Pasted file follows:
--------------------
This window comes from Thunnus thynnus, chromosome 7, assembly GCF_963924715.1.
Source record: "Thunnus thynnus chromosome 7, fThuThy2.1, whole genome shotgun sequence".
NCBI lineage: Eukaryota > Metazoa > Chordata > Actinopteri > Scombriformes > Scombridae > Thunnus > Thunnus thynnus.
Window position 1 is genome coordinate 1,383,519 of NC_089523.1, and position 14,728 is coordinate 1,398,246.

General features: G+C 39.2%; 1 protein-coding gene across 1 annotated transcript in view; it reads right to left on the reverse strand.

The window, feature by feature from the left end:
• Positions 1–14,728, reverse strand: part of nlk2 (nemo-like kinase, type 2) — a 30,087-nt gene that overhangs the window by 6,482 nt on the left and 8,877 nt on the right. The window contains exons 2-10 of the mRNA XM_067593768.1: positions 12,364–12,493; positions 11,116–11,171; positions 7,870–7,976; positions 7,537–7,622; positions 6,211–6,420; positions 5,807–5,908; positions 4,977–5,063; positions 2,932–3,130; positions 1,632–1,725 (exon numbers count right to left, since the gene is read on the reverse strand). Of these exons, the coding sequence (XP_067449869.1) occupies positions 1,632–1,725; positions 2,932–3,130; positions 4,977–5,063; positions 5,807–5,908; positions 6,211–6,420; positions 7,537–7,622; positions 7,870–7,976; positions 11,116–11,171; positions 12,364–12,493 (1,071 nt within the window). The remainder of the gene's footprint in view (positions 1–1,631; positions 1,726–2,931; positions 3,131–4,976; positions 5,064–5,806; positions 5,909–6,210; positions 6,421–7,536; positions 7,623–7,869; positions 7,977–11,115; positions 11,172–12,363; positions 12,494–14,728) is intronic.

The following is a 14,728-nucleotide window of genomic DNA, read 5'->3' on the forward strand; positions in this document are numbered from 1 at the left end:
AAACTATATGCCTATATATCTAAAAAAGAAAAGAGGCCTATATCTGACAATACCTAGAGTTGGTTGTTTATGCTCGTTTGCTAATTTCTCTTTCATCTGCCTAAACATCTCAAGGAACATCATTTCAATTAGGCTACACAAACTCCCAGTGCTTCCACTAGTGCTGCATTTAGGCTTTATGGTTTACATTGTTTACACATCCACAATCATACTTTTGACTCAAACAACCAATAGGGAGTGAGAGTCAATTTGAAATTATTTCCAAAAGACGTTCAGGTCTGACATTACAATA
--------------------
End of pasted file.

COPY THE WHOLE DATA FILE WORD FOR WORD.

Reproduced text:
This window comes from Thunnus thynnus, chromosome 7, assembly GCF_963924715.1.
Source record: "Thunnus thynnus chromosome 7, fThuThy2.1, whole genome shotgun sequence".
NCBI lineage: Eukaryota > Metazoa > Chordata > Actinopteri > Scombriformes > Scombridae > Thunnus > Thunnus thynnus.
Window position 1 is genome coordinate 1,383,519 of NC_089523.1, and position 14,728 is coordinate 1,398,246.

General features: G+C 39.2%; 1 protein-coding gene across 1 annotated transcript in view; it reads right to left on the reverse strand.

The window, feature by feature from the left end:
• Positions 1–14,728, reverse strand: part of nlk2 (nemo-like kinase, type 2) — a 30,087-nt gene that overhangs the window by 6,482 nt on the left and 8,877 nt on the right. The window contains exons 2-10 of the mRNA XM_067593768.1: positions 12,364–12,493; positions 11,116–11,171; positions 7,870–7,976; positions 7,537–7,622; positions 6,211–6,420; positions 5,807–5,908; positions 4,977–5,063; positions 2,932–3,130; positions 1,632–1,725 (exon numbers count right to left, since the gene is read on the reverse strand). Of these exons, the coding sequence (XP_067449869.1) occupies positions 1,632–1,725; positions 2,932–3,130; positions 4,977–5,063; positions 5,807–5,908; positions 6,211–6,420; positions 7,537–7,622; positions 7,870–7,976; positions 11,116–11,171; positions 12,364–12,493 (1,071 nt within the window). The remainder of the gene's footprint in view (positions 1–1,631; positions 1,726–2,931; positions 3,131–4,976; positions 5,064–5,806; positions 5,909–6,210; positions 6,421–7,536; positions 7,623–7,869; positions 7,977–11,115; positions 11,172–12,363; positions 12,494–14,728) is intronic.

The following is a 14,728-nucleotide window of genomic DNA, read 5'->3' on the forward strand; positions in this document are numbered from 1 at the left end:
AAACTATATGCCTATATATCTAAAAAAGAAAAGAGGCCTATATCTGACAATACCTAGAGTTGGTTGTTTATGCTCGTTTGCTAATTTCTCTTTCATCTGCCTAAACATCTCAAGGAACATCATTTCAATTAGGCTACACAAACTCCCAGTGCTTCCACTAGTGCTGCATTTAGGCTTTATGGTTTACATTGTTTACACATCCACAATCATACTTTTGACTCAAACAACCAATAGGGAGTGAGAGTCAATTTGAAATTATTTCCAAAAGACGTTCAGGTCTGACATTACAATA